As the role and status of women in the world has changed, so must the church change its practices and policies regarding any attempt to prevent women from exercising leadership as preachers, pastors, and teachers in the church. I have personally ordained, hired, or installed over two dozen women into ministry positions. All of them continue to serve with distinction. The legacy of Mary G. Evans continues. Praise the Lord!
Marv Knox, Editor of the Baptist Standard, Dallas, TX:
Equal representation of clergywomen as pastors is vital for men as well as women. Let’s consider two perspectives.
First, what if you woke up and discovered more than half your body was paralyzed? The Apostle Paul called the church the “body of Christ” (1 Corinthians 12:12-31), so this is a fair question. More than 50 percent of most congregations, as well as the church universal, are females. When we deny them the opportunity to serve as pastor, we separate the church from its base of strength. We prohibit the body of Christ from exercising its full potential.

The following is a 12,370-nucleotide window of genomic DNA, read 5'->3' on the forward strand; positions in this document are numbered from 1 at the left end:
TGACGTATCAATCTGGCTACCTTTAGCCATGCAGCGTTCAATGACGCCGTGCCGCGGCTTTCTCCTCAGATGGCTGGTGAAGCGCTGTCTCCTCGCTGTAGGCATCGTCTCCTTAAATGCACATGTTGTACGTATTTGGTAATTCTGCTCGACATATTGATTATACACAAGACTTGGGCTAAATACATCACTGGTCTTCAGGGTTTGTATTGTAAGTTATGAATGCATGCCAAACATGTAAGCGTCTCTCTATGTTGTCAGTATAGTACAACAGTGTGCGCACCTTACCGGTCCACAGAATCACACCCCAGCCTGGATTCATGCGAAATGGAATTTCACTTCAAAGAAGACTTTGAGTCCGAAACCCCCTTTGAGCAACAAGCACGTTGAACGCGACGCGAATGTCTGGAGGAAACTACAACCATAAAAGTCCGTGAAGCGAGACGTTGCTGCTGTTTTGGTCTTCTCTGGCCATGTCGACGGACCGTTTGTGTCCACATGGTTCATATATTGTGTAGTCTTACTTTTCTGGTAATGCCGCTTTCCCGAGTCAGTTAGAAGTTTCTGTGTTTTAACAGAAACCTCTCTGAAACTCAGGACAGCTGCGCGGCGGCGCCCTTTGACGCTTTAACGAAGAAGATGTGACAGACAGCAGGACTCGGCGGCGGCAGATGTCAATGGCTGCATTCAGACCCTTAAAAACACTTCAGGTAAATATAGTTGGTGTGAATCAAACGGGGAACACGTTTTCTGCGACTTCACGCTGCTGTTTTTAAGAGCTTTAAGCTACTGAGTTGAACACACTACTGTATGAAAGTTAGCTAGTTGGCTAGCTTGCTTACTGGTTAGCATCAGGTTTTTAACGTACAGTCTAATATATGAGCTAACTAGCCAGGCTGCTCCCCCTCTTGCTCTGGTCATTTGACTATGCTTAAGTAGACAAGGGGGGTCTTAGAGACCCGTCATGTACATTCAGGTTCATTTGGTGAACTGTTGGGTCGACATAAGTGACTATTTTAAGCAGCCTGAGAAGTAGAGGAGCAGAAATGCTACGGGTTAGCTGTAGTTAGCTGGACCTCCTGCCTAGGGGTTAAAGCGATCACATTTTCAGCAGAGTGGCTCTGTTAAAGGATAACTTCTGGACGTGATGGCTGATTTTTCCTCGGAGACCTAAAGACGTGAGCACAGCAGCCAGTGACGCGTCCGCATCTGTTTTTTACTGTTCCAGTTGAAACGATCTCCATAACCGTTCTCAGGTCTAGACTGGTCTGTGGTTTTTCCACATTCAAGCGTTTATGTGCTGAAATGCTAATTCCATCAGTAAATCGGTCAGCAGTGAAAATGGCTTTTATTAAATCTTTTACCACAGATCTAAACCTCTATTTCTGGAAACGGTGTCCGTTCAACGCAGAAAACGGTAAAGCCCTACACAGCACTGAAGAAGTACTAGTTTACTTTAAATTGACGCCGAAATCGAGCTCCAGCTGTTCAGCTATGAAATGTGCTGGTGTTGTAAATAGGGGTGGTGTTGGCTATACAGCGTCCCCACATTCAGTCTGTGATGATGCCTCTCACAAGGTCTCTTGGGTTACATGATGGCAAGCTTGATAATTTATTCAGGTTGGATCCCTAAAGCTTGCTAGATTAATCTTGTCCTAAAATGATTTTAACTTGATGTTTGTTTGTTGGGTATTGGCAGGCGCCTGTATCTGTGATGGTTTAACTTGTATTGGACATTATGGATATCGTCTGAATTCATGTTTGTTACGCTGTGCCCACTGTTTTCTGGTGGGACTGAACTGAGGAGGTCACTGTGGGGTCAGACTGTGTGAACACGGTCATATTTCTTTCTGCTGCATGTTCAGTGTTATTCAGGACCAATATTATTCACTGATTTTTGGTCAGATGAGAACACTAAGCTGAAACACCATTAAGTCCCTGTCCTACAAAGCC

Second, women bring enormous gifts and blessings to the pastorate. Traits often exhibited abundantly by women—empathy and the innate ability to identify with others, intuition, and willingness to listen first and speak later—are essential qualities for successful pastors. From preaching, to pastoral care, to long-range planning, women pastors excel and expand God’s Kingdom.
How can men advocate on behalf of women ministers?
• Encourage girls to grow up to be all God wants them to be—and mean it.
• Learn and quote Scripture passages that affirm the ministry of women.
• Speak up for women in ministry; put yourself between bullies and women in ministry.
• Encourage women ministers.
• Pray for them.
Rev. Scott Shirley, Pastor, Church in the Cliff, Dallas, TX: